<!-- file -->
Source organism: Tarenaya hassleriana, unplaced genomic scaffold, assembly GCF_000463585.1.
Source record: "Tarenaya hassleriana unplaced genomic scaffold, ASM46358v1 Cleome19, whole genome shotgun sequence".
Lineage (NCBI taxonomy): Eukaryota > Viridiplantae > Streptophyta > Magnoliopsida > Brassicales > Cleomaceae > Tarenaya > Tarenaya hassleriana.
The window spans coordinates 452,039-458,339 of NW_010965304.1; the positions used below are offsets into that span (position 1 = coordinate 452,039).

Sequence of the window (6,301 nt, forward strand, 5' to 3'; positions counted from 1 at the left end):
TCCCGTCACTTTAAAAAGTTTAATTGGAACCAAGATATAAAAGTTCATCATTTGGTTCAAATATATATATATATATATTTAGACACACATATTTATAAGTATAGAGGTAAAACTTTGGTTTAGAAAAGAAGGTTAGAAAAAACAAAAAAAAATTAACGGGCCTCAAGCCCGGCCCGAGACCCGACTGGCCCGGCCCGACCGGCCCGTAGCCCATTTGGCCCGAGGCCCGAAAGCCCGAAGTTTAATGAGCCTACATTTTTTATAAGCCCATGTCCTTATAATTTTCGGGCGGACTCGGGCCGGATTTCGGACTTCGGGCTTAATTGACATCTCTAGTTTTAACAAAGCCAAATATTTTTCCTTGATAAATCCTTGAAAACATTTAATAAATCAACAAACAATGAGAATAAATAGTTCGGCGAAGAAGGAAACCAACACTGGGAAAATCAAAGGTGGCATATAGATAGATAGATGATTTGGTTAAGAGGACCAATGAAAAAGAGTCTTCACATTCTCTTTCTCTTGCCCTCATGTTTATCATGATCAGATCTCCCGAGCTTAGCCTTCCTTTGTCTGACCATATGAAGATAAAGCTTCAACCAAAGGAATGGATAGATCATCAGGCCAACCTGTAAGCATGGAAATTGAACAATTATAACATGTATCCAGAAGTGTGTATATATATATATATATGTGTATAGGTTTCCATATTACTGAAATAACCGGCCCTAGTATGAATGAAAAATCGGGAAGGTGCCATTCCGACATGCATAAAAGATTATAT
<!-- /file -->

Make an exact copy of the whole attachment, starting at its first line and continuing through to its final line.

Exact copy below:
Source organism: Tarenaya hassleriana, unplaced genomic scaffold, assembly GCF_000463585.1.
Source record: "Tarenaya hassleriana unplaced genomic scaffold, ASM46358v1 Cleome19, whole genome shotgun sequence".
Lineage (NCBI taxonomy): Eukaryota > Viridiplantae > Streptophyta > Magnoliopsida > Brassicales > Cleomaceae > Tarenaya > Tarenaya hassleriana.
The window spans coordinates 452,039-458,339 of NW_010965304.1; the positions used below are offsets into that span (position 1 = coordinate 452,039).

Sequence of the window (6,301 nt, forward strand, 5' to 3'; positions counted from 1 at the left end):
TCCCGTCACTTTAAAAAGTTTAATTGGAACCAAGATATAAAAGTTCATCATTTGGTTCAAATATATATATATATATATTTAGACACACATATTTATAAGTATAGAGGTAAAACTTTGGTTTAGAAAAGAAGGTTAGAAAAAACAAAAAAAAATTAACGGGCCTCAAGCCCGGCCCGAGACCCGACTGGCCCGGCCCGACCGGCCCGTAGCCCATTTGGCCCGAGGCCCGAAAGCCCGAAGTTTAATGAGCCTACATTTTTTATAAGCCCATGTCCTTATAATTTTCGGGCGGACTCGGGCCGGATTTCGGACTTCGGGCTTAATTGACATCTCTAGTTTTAACAAAGCCAAATATTTTTCCTTGATAAATCCTTGAAAACATTTAATAAATCAACAAACAATGAGAATAAATAGTTCGGCGAAGAAGGAAACCAACACTGGGAAAATCAAAGGTGGCATATAGATAGATAGATGATTTGGTTAAGAGGACCAATGAAAAAGAGTCTTCACATTCTCTTTCTCTTGCCCTCATGTTTATCATGATCAGATCTCCCGAGCTTAGCCTTCCTTTGTCTGACCATATGAAGATAAAGCTTCAACCAAAGGAATGGATAGATCATCAGGCCAACCTGTAAGCATGGAAATTGAACAATTATAACATGTATCCAGAAGTGTGTATATATATATATATATGTGTATAGGTTTCCATATTACTGAAATAACCGGCCCTAGTATGAATGAAAAATCGGGAAGGTGCCATTCCGACATGCATAAAAGATTATAT